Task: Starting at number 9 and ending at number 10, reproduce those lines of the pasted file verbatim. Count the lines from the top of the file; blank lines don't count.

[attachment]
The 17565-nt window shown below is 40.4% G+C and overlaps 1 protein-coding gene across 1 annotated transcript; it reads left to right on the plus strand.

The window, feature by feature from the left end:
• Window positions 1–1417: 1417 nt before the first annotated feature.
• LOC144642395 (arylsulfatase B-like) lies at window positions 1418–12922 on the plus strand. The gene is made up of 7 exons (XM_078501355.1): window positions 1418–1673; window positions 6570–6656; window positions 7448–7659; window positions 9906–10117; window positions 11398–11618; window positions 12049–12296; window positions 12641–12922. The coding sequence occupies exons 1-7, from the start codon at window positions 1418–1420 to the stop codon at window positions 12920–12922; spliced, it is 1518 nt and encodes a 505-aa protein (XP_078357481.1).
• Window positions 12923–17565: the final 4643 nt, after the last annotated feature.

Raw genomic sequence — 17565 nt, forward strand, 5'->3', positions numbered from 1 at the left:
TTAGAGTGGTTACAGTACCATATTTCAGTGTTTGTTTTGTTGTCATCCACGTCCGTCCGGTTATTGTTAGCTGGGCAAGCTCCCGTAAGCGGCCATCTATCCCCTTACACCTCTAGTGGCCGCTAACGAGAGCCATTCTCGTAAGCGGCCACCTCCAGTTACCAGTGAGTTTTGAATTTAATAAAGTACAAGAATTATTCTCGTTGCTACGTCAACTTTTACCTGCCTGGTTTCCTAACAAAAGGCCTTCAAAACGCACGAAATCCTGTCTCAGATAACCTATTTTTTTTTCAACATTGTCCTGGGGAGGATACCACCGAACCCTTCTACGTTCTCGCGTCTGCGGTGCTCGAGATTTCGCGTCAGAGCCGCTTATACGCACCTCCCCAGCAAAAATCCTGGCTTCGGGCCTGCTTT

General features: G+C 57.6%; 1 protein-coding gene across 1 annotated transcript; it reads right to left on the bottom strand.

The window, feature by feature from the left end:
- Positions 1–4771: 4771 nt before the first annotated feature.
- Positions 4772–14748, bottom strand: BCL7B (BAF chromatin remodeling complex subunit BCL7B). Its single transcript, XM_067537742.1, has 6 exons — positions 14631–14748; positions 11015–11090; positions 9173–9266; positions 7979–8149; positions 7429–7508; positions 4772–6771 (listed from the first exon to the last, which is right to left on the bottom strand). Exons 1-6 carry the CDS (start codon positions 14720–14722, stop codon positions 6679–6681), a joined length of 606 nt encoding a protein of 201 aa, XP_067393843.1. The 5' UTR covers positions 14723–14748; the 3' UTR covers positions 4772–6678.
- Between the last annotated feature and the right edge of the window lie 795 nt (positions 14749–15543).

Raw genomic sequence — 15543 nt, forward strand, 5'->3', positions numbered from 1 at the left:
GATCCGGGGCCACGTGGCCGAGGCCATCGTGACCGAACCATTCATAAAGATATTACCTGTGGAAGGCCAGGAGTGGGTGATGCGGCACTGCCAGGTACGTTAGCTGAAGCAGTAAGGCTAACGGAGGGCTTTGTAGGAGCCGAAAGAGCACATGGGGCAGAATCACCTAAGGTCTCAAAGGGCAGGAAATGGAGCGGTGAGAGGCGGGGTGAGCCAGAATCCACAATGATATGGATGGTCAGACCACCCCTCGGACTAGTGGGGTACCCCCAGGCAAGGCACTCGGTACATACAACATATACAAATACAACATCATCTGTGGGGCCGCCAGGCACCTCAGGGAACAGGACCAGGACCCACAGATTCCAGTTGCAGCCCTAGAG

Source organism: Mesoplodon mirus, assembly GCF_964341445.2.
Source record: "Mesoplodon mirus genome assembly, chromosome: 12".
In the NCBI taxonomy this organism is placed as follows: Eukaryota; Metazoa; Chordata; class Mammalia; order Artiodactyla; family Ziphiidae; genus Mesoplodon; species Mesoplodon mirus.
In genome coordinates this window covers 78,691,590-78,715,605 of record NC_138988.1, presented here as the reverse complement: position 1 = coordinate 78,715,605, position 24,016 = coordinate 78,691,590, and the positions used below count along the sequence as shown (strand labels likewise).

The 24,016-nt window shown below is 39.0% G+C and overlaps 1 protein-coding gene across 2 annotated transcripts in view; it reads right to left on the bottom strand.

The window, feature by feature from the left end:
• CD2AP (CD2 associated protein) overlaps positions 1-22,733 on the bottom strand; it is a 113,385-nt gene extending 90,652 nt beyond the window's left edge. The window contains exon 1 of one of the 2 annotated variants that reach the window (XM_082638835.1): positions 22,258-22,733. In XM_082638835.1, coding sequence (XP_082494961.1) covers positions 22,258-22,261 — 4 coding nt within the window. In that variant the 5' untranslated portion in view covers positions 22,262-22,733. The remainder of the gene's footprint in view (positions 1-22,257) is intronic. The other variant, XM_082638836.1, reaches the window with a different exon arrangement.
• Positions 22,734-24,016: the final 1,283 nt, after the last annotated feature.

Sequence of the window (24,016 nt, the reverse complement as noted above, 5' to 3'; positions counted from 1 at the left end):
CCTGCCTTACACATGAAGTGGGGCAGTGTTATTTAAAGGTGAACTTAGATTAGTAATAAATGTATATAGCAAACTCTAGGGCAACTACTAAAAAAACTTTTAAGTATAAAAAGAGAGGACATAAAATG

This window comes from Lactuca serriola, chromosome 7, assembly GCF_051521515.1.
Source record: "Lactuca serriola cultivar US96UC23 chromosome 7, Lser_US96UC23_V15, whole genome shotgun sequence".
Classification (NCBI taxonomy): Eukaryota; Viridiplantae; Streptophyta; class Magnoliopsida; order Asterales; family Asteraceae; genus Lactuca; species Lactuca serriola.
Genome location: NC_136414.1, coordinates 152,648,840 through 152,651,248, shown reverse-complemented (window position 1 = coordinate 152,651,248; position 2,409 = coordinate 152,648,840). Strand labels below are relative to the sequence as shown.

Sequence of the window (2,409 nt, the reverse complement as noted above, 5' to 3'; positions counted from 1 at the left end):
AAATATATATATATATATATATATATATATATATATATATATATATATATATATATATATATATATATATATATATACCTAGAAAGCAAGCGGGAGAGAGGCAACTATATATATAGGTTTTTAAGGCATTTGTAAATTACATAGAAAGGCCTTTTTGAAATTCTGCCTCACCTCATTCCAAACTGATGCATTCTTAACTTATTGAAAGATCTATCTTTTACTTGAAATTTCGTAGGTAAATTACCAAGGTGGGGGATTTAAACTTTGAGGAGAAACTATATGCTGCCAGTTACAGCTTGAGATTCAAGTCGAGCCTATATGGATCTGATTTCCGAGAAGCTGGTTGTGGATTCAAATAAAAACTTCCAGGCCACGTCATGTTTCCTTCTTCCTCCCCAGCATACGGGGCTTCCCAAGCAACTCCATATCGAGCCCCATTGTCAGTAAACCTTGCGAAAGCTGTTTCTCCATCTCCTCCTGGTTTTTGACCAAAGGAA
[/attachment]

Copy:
The window, feature by feature from the left end:
- Positions 1–4771: 4771 nt before the first annotated feature.